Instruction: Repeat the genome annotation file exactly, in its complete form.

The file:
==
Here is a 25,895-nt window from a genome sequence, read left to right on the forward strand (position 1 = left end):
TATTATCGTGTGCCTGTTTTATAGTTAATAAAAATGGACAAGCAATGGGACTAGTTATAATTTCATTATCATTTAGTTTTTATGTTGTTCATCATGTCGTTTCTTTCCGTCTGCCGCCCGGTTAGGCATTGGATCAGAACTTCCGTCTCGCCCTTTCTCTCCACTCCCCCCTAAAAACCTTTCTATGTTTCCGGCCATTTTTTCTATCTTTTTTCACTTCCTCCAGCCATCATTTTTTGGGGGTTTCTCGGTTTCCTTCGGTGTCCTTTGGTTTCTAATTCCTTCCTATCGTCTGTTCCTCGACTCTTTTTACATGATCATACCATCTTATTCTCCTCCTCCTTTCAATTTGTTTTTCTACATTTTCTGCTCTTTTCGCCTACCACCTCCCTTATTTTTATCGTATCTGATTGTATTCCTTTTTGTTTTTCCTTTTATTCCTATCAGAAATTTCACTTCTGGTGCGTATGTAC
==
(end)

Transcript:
Here is a 25,895-nt window from a genome sequence, read left to right on the forward strand (position 1 = left end):
TATTATCGTGTGCCTGTTTTATAGTTAATAAAAATGGACAAGCAATGGGACTAGTTATAATTTCATTATCATTTAGTTTTTATGTTGTTCATCATGTCGTTTCTTTCCGTCTGCCGCCCGGTTAGGCATTGGATCAGAACTTCCGTCTCGCCCTTTCTCTCCACTCCCCCCTAAAAACCTTTCTATGTTTCCGGCCATTTTTTCTATCTTTTTTCACTTCCTCCAGCCATCATTTTTTGGGGGTTTCTCGGTTTCCTTCGGTGTCCTTTGGTTTCTAATTCCTTCCTATCGTCTGTTCCTCGACTCTTTTTACATGATCATACCATCTTATTCTCCTCCTCCTTTCAATTTGTTTTTCTACATTTTCTGCTCTTTTCGCCTACCACCTCCCTTATTTTTATCGTATCTGATTGTATTCCTTTTTGTTTTTCCTTTTATTCCTATCAGAAATTTCACTTCTGGTGCGTATGTAC